Total Hip Replacement

Number: 0287


Aetna considers an Food and Drug Administration-approved metal-on-metal, metal-on-plastic, ceramic-on-plastic, or ceramic-on-ceramic total hip arthroplasty (THA) prosthesis medically necessary for adult members when the following criteria are met:

  1. Member has advanced joint disease demonstrated by:
    1. Pain and functional disability that interferes with activities of daily living (ADLs) from injury due to osteoarthritis, rheumatoid arthritis, avascular necrosis, or post-traumatic arthritis of the hip joint; and
    2. Limited range of motion (ROM), antalgic gait, and pain in hip joint with passive ROM on physical examination: and
    3. Radiographic evidence of severe osteoarthritis (as evidence by 2 or more of the following: subchondral cysts, subchondral sclerosis, periarticular osteophytes, joint subluxation, bone on bone articulation or joint space narrowing) of hip joint, or avascular necrosis (osteonecrosis) with stage III collapse of the femoral head, or rheumatoid arthritis (joint space narrowing); and
    4. History of of unsuccessful conservative therapy (non-surgical medical management) that is clearly addressed in the medical record (see Note). If conservative therapy is not appropriate, the medical record must clearly document why such approach is not reasonable; or
  2. Fracture of the femoral neck by imaging with pain interfering with ADLs; or
  3. Malunion of acetabular, femoral head or proximal femur fracture with pain interfering with ADLs; or
  4. Nonunion by imaging or failure of previous hip fracture surgery with pain interfering with ADLs; or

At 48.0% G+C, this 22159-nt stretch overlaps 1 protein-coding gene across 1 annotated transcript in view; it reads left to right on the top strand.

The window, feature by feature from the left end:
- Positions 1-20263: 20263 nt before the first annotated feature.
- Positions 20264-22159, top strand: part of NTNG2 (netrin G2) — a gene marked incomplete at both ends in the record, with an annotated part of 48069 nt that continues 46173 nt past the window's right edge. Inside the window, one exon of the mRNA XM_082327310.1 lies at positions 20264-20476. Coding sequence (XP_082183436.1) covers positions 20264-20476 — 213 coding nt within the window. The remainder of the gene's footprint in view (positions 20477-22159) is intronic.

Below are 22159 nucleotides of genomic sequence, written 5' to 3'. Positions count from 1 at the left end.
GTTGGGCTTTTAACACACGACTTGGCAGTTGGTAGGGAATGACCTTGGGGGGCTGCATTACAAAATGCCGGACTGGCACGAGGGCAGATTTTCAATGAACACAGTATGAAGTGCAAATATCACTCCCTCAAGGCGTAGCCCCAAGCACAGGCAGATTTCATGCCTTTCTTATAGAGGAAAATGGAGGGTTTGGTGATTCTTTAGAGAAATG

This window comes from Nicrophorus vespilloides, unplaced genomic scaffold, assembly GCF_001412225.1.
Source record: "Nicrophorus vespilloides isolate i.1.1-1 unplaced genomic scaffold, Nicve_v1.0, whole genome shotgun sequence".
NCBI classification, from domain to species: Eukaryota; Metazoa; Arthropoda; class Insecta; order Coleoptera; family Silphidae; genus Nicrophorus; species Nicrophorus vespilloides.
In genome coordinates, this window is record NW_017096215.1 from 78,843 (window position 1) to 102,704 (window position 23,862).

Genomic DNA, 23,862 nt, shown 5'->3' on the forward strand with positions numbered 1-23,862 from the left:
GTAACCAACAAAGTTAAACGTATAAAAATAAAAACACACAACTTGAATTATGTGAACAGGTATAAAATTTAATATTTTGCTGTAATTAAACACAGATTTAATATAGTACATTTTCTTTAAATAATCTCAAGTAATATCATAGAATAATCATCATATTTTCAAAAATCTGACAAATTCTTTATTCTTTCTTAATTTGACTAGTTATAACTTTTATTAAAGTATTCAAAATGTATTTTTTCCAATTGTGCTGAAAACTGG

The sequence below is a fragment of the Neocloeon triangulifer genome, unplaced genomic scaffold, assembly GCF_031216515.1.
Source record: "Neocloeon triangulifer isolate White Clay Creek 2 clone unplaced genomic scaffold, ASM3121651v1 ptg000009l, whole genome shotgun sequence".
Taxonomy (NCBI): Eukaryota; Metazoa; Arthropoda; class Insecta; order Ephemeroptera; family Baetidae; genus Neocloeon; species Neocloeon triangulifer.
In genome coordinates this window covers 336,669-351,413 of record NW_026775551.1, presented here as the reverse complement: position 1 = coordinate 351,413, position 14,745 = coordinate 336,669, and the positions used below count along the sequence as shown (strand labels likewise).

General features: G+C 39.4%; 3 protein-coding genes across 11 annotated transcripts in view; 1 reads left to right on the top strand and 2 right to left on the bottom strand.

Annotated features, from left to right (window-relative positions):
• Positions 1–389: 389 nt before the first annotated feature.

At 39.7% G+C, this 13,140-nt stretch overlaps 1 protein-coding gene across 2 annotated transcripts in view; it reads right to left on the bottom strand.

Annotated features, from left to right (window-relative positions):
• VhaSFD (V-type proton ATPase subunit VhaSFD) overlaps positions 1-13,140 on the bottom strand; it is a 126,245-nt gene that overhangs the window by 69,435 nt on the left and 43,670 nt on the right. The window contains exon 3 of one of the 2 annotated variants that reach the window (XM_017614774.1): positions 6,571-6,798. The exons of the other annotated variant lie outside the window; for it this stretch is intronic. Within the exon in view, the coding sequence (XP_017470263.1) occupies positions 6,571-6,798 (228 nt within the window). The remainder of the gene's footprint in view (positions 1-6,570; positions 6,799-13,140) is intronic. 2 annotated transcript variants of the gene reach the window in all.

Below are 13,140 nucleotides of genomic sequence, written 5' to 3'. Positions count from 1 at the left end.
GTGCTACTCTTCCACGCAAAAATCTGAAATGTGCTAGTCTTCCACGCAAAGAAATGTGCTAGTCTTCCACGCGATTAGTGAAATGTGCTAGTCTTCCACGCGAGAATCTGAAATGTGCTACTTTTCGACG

5. Malignancy of the joint involving the bones or soft tissues of the pelvis or proximal femur by imaging.

    Note: Members with osteoarthritis, traumatic arthritis, rheumatoid arthritis, or avascular necrosis should have at least 12 weeks of non-surgical treatment documented in the medical record (at least 24 weeks for persons with a relative contraindication* -- see below), including all of the following, unless contraindicated:

    1. Anti-inflammatory medications or analgesics; and
    2. Flexibility and muscle strengthening exercises, and
    3. Activity modification; and
    4. Supervised physical therapy (ADLs diminished despite completing a plan of care); and
    5. Weight reduction as appropriate; and
    6. Assistive device use (required for persons with relative contraindications* to joint replacement, optional for others); and
    7. Therapeutic injections into the hip (required for persons with relative contraindications* to joint replacement, optional for others).

      * Relative contraindicaitons to joint replacement include the following: morbid obesity (BMI greater than 40), age less than 50 years).  Persons with relative contraindications should exhaust all non-surgical treatment options.

  6. Total joint replacement is considered not medically necessary in persons with any of the following absolute contraindications:
    1. Active infection of the joint or active systemic bacteremia that has not been totally eradicated; or
    2. Active skin infection (exception recurrent cutaneous staph infections) or open wound within the planned surgical site of the hip; or
    3. Allergy to components of the implant (e.g., cobalt, chromium or alumina); or
    4. Paraplegia or quadriplegia; or
    5. Permanent or irreversible muscle weakness in the absence of pain that prevents ambulation; or
    6. Rapidly progressive neurological disease except in the clinical situation of a concomitant displaced femoral neck fracture; or
    7. Skeletal immaturity.
  7. For persons with significant conditions or co-morbidities, the risk/benefit of THA should be appropriately addressed in the medical record.
  8. Aetna considers THAexperimental and investigational for all other indications because of insufficient evidence of effectiveness.

Aetna considers a revision or replacement of a THA or hip resurfacing arthroplasty medically necessary for the following indications when accompanied by pain and functional disability (interference with ADLs):